Keeping up with rising or falling water can keep anglers on fish
Anglers understand that tide plays a major factor in fishing, but many don’t understand it as well as others.
Some anglers say low tide is best; others believe in high tide. Either can be true on any given day. But the bite is usually best when the tide is moving, not while it is at its absolute peak in either direction.
Some anglers look at a tide chart and decide they want to be in a specific spot once the tide starts moving. So they get there early, anchor down, then wait for the tide to move. And once it’s moving, they fish until it stops, then call it a day.
Move with the tide
But a better plan is to move and fish with the tide shift. As the water rolls into or out of a creek, it either opens up areas for fish that haven’t been accessible for several hours, or it forces them to leave those areas. Redfish, speckled trout and flounder will all visit those newly accessible areas, looking for small crustaceans and baitfish that are seeking shelter. Or they leave the same areas if the tide is falling and seek deeper holes nearby. This will keep them safely underwater and puts them in ambush spots as their prey also moves with the tide.
As the tide comes in, fish don’t pick one spot to visit, then wait for the tide to complete its cycle. Instead, they move into a newly accessible area, eat what they can, and then move into the next accessible area. And as the tide goes out, they leave spots that will soon be dry and find ambush points in slightly deeper holes. Then, they move to the next ambush spot that is most favorable. They continue to move as the tide does, and anglers should, too.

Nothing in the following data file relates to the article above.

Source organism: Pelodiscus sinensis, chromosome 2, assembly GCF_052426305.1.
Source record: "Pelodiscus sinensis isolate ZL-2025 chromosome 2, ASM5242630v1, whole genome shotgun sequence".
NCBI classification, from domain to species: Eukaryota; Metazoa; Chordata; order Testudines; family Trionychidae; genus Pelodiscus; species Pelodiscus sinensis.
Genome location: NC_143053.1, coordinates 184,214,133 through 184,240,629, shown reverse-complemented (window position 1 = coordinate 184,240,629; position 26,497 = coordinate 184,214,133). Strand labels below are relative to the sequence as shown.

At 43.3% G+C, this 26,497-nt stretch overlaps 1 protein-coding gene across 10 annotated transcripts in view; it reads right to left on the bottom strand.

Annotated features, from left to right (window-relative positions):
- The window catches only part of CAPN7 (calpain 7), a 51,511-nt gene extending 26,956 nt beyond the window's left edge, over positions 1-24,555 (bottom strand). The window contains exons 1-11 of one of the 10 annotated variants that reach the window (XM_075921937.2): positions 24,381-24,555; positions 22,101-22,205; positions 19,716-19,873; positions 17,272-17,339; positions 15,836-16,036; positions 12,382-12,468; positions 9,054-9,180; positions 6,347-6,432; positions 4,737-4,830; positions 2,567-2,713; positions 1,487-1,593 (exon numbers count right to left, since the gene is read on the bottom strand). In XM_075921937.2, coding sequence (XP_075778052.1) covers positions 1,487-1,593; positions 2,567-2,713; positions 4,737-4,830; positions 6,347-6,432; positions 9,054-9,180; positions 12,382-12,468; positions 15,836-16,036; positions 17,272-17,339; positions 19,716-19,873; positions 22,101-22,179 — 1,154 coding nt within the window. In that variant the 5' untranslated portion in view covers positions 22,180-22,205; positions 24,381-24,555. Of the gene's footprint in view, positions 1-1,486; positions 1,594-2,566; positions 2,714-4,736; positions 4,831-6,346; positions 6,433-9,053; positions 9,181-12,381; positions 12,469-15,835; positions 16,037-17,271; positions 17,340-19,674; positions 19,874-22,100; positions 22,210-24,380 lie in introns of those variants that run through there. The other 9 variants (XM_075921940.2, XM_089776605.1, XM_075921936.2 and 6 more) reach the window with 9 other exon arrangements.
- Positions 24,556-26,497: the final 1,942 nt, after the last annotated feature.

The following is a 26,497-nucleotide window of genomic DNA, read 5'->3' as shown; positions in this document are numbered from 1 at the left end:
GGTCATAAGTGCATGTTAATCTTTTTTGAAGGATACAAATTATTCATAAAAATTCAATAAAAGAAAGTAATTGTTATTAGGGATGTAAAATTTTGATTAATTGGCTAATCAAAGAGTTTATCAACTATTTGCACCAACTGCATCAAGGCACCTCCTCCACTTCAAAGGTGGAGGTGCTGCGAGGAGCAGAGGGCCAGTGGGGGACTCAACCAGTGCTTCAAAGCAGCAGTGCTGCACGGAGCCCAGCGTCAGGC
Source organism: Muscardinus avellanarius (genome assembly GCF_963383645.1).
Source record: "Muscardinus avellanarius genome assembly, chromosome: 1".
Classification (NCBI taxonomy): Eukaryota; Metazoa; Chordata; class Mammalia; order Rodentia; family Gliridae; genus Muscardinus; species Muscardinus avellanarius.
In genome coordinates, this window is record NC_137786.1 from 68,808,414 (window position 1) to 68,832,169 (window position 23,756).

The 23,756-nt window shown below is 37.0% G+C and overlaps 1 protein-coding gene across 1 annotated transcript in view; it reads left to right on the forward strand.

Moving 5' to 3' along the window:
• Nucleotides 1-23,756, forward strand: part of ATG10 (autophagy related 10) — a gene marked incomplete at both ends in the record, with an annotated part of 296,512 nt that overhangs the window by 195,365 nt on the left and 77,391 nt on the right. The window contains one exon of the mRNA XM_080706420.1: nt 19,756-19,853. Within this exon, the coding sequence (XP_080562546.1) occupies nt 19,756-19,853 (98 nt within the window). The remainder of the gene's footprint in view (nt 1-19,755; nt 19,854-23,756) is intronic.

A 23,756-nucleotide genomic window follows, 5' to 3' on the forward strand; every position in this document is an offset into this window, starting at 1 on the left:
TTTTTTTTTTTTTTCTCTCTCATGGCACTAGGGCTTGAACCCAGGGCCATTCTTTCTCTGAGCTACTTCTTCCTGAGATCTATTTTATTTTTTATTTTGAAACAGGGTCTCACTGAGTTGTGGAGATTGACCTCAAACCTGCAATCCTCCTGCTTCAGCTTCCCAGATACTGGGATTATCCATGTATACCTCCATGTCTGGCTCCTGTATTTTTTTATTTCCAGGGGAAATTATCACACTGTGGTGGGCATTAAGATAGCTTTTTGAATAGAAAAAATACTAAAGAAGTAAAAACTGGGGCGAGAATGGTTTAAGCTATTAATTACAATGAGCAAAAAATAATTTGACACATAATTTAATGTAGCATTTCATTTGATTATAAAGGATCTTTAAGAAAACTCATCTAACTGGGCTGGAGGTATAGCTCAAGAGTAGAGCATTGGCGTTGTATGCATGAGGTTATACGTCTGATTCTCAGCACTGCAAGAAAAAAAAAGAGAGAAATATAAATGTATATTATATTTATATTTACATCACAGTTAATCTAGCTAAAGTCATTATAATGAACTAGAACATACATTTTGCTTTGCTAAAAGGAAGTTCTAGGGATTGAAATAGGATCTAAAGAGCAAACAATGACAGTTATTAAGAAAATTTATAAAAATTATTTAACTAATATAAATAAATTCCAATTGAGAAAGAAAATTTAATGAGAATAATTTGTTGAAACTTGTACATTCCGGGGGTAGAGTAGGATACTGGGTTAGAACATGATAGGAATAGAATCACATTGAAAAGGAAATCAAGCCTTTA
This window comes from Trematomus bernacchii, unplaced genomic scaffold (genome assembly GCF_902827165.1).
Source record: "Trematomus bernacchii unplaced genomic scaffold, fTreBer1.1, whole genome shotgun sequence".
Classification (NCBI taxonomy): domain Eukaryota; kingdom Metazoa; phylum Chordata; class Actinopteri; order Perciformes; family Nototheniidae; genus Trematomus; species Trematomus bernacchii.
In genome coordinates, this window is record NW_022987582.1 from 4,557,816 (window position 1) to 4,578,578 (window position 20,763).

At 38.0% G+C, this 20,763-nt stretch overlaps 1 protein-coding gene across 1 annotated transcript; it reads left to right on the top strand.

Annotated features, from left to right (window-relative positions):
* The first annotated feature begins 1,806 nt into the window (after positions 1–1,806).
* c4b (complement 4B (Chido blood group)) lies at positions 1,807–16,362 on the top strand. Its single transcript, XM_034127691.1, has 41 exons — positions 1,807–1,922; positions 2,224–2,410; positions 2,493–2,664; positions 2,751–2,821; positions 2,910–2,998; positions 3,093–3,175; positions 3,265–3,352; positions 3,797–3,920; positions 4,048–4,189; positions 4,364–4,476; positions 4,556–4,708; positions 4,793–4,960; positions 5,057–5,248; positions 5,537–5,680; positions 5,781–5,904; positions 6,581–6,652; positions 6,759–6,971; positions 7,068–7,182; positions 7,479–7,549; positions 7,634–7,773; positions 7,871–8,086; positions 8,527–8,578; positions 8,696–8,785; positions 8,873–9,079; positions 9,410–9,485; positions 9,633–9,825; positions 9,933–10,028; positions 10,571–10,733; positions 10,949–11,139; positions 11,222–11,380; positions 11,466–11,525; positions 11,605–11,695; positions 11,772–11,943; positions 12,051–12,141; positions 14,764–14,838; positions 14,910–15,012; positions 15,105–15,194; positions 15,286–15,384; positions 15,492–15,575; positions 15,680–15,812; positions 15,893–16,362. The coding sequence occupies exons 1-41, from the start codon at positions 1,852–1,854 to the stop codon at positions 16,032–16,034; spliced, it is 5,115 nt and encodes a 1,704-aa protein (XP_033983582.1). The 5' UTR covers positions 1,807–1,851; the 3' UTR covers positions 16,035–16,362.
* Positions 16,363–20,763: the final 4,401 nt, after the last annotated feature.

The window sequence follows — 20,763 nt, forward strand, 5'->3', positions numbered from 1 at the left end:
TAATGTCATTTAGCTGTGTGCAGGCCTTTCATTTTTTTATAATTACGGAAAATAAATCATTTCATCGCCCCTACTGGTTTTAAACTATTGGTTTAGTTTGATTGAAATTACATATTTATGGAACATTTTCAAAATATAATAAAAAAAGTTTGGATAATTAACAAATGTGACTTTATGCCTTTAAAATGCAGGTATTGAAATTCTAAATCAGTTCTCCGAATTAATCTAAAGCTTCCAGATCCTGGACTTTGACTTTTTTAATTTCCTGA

Don’t sit still
If you’re anchored in one spot throughout the tide cycle and waiting for the fish, you’re missing out on a lot of opportunities.
Staying on the move, or at least moving frequently, are both better options. When a tide chart says high tide will arrive in Old Man Kelsey’s Creek at 3:11 p.m., anglers must realize that entire creek will not instantaneously become flooded. Depending on the size of the creek, it could take five minutes — or an hour — for the high tide to reach a specific spot.
So, rather than anchoring in that one spot, anglers can go with the flow. In whatever inlet or creek you’re fishing, the point or landmark that is closest to the open ocean is usually where the tide charts are measured. On a rising tide, that’s the area new water will come in first. On a falling tide, it’s the area that is usually affected last. So those can be good starting or stopping points — but not anchor-and-stay points.
Fish good spots
The areas where new tides will be most noticeable to anglers and fish are the narrowest portions of a creek or inlet and the edges where water will either fall out of or move into. It makes sense to concentrate on those areas.
When the tide is rising, fish move into areas that are just filling with water. But they won’t stay there. They’ll move to the next accessible area as the creek continues to flood. As the tide drops, fish move out of areas that are about to go high and dry. And they move again as the tide gets even lower. And as the tide continues to move, anglers who move with it will continue to target fish that are swimming into those areas.
If a creek has 17 oyster rakes that are exposed at low tide, anglers who move as the tide comes in can fish all 17 of them. They can fish them as soon as the water level makes them accessible to the fish. But anglers anchored in one spot throughout the tide can only fish the oysters that are within casting distance from their location. They will catch some fish, but they will miss the chance to catch even more.
Remember that on a rising tide, fish are moving into areas that the new tide is making accessible. And on the falling tide, fish are moving to spots that will keep them underwater and provide ambush spots. Their overall goal is to eat; be there to feed them.